76. DFID told us that the UK "works closely" with other bilateral donors. It had signed a bilateral development agreement with USAID (the US development agency) and was looking to engage to a greater extent with important non-traditional donors such as China. The Department accepted, however, that donor support in South Sudan was "relatively fragmented", [140] a view shared by some other witnesses. Save the Children believed that the challenges of delivering basic services in South Sudan had been compounded by "poor co-ordination, irregular and unpredictable funding, and the lack of a clear joined-up strategy for delivery of services jointly agreed between the government, donors and service delivery providers".[141] A joint NGO report published in September 2011 recommended "substantially improved" donor coordination, including between donors operating in different sectors and between humanitarian relief and development donors.[142]

77. It is vital that DFID, and other international donors, effectively co-ordinate their work in South Sudan, not least because of the limited capacity of the state, the scale of development needs, and the huge sums of money involved. Some mechanisms are in place—such as the Joint Donor Office and the various pooled donor funds—to facilitate co-ordination, and these are working in practice to some extent. We are pleased that DFID is co-operating with other key bilateral and multilateral donors, to ensure its programme complements, rather than duplicates, those of others. We urge the Department to continue this approach.

78. The Department, alongside other donors, should also provide the GRSS with the necessary technical support and advice to ensure that the Government can take a lead strategic role in co-ordinating the plans of donors.

107   Ev 75 [DFID]. This equates to $1.15bn. Back

108   There are no official OECD DAC figures for donor spend in Southern Sudan in 2010.  Back

109   Ev 102 Back

110   Ev 102 Back

111   Including Office of U.S. Foreign Disaster Assistance Back

112   Including European Community Humanitarian Office Back

113   Unlike the others in this table, the UK figure is a DFID internal estimate and relates to the 2010-11 financial year. The GRSS figure for the UK expenditure was slightly lower, at about £51m ($81m) for 2010. GRSS also estimated that the UK spent 75% of its expenditure via pooled funds, rather than the 80% estimated by DFID. Ev 102. Back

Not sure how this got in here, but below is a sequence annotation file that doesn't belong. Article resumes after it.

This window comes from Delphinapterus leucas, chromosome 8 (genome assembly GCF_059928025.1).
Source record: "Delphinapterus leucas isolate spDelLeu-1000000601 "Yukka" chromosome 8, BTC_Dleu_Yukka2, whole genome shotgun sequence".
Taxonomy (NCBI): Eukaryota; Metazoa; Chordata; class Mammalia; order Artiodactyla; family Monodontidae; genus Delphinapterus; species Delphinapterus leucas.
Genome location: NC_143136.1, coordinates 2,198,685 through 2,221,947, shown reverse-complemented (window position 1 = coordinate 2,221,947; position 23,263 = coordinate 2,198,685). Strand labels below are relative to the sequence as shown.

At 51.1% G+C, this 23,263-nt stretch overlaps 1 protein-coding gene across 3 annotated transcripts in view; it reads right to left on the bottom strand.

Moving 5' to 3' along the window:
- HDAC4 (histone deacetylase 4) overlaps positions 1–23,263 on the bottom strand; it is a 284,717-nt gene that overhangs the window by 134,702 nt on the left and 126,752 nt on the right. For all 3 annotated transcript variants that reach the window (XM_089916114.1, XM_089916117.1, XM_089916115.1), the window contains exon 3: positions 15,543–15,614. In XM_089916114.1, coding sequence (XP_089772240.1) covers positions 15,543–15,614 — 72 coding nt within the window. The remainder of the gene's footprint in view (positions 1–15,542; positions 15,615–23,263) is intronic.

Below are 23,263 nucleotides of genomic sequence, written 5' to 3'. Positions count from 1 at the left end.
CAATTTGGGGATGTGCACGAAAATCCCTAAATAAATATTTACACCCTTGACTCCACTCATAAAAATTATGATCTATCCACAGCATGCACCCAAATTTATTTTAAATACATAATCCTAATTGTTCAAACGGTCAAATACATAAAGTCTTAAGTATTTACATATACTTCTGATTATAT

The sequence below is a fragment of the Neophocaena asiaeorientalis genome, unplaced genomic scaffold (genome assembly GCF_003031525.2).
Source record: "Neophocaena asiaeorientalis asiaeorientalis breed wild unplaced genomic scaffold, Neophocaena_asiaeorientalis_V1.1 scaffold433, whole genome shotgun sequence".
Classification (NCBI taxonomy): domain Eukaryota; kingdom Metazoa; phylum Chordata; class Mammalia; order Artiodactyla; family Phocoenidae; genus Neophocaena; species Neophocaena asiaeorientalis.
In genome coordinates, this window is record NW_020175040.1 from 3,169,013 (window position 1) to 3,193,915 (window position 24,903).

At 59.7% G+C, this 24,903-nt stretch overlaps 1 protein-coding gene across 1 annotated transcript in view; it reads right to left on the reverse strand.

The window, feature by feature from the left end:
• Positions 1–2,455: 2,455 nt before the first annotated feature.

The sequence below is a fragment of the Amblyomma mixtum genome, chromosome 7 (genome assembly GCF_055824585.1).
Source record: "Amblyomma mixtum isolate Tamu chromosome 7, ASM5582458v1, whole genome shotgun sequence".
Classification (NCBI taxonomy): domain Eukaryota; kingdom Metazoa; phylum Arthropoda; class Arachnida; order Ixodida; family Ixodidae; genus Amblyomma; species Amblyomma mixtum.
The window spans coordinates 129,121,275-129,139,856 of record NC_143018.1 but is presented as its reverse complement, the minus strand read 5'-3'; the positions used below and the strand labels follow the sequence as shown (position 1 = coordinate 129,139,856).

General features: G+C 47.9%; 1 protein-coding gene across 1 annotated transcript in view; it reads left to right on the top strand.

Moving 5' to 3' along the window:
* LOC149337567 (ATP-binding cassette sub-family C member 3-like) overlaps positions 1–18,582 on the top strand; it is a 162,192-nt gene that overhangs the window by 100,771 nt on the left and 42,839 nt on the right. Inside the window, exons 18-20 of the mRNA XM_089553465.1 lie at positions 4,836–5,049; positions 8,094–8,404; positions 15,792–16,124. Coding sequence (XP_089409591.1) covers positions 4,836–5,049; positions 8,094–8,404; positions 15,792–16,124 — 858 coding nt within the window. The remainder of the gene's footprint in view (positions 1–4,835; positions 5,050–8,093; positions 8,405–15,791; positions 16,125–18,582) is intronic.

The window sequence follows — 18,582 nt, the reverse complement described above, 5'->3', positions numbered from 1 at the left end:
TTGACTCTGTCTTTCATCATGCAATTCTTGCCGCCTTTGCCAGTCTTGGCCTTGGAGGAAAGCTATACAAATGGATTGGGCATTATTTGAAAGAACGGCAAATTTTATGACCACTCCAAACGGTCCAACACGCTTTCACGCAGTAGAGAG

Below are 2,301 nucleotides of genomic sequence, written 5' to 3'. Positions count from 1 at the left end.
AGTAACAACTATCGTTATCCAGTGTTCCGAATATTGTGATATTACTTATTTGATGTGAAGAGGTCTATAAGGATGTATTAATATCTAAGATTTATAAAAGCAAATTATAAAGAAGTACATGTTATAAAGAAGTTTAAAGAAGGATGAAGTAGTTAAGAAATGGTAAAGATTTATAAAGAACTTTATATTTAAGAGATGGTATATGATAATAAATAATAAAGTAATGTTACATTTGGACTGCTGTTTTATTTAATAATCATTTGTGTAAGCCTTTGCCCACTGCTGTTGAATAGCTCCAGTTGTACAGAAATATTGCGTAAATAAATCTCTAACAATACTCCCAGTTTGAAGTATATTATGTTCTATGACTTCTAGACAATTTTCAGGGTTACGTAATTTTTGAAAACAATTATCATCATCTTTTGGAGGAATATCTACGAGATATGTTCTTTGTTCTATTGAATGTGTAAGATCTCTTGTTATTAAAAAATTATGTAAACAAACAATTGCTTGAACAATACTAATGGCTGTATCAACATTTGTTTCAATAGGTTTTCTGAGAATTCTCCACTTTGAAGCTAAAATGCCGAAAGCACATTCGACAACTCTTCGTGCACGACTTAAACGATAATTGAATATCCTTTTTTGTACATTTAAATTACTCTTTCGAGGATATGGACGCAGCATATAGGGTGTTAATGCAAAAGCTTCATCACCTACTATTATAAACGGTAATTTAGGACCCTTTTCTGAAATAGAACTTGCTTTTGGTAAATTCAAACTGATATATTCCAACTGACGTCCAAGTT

114   $1.1bn. Back

115   UNMISS website, Facts and Figures, Back

116   Through the South Sudan Recovery Fund, Community Security and Small Arms Control, the UNDP-Strategic Partnership and Common Humanitarian Fund. Ev 103. Back

117   Ev 75 Back

118   DFID visit briefing for Committee visit. Back

119   Q 47 Back

120   This will be implemented by 35 NGOs and UN agencies. Q 126, Ev 92. Back

121   We published a report on the World Bank earlier in the Session (Fourth Report of Session 2010-12, HC 606). Back

122   Q 126 Back

123   Q 126 [DFID] Back

124   The OECD found the MDTF to be "static and inflexible" and the House of Lords European Union Committee was similarly critical. See also Stephen Commins, "Non-state providers, the state, and health in post-conflict fragile states", Development in Practice, vol 20 (2010), pp 594-602. Back

125   International Development Committee, Fourth Report of Session 2010-12, The World Bank, HC 606, pp 18-19 Back

126   For example, Tearfund told us that NGOs and civil society had "not been sufficiently involved in the design, implementation and monitoring of MDTF programmes". Ev 58 Back

127   NGO Joint Briefing paper, Getting it Right from the Start, September 2011 Back

128   Qq 47, 52 Back

129   Q 86 Back

130   Q 126 Back

131   Q 47 Back

132   Q 126 Back

133   Europa press release Back

134   Evw10 Back

135   The other is Somalia. Back

136   South Sudan Joint EU/MS Programming Document, 2011-13 Back

137   Q 126 Back

138   DFID will provide £1 million to support the Joint Donor Office between 2010 and 2012. Back

139   Ev 45 Back

140   Ev 77 Back

141   Ev 36 Back

142   NGO Joint Briefing paper, Getting it Right from the Start, September 2011, p 33 Back

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Prepared 12 April 2012